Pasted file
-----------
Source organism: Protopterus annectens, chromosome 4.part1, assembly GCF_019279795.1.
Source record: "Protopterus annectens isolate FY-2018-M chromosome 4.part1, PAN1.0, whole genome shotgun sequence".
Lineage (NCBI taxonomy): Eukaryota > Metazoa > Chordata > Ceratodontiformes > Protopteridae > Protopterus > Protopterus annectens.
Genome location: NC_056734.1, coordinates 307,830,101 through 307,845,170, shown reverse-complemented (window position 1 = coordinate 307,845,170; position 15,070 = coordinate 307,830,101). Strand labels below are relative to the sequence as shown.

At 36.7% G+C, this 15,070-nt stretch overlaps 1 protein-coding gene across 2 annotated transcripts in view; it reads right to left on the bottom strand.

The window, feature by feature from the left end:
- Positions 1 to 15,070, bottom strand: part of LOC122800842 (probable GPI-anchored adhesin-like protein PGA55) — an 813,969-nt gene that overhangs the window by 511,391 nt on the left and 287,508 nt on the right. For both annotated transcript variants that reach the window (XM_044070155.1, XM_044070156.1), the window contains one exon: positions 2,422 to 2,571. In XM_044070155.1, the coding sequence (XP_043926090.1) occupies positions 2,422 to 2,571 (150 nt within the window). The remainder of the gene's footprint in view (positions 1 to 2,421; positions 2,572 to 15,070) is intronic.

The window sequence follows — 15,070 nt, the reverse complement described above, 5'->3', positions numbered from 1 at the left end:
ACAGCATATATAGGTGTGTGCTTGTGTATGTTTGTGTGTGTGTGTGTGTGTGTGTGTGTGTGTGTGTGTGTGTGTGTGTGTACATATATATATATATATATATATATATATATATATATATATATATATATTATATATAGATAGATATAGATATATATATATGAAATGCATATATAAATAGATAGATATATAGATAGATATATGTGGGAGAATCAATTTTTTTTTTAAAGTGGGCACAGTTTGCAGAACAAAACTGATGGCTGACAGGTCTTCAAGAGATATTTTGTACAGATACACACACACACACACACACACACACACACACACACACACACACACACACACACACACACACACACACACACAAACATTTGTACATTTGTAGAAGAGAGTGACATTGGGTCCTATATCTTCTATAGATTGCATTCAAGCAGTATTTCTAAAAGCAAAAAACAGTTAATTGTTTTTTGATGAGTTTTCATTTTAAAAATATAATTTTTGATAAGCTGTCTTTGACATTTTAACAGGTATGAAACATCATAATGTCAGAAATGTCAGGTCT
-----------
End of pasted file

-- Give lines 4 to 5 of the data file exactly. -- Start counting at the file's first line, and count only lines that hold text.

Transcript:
Genome location: NC_056734.1, coordinates 307,830,101 through 307,845,170, shown reverse-complemented (window position 1 = coordinate 307,845,170; position 15,070 = coordinate 307,830,101). Strand labels below are relative to the sequence as shown.

At 36.7% G+C, this 15,070-nt stretch overlaps 1 protein-coding gene across 2 annotated transcripts in view; it reads right to left on the bottom strand.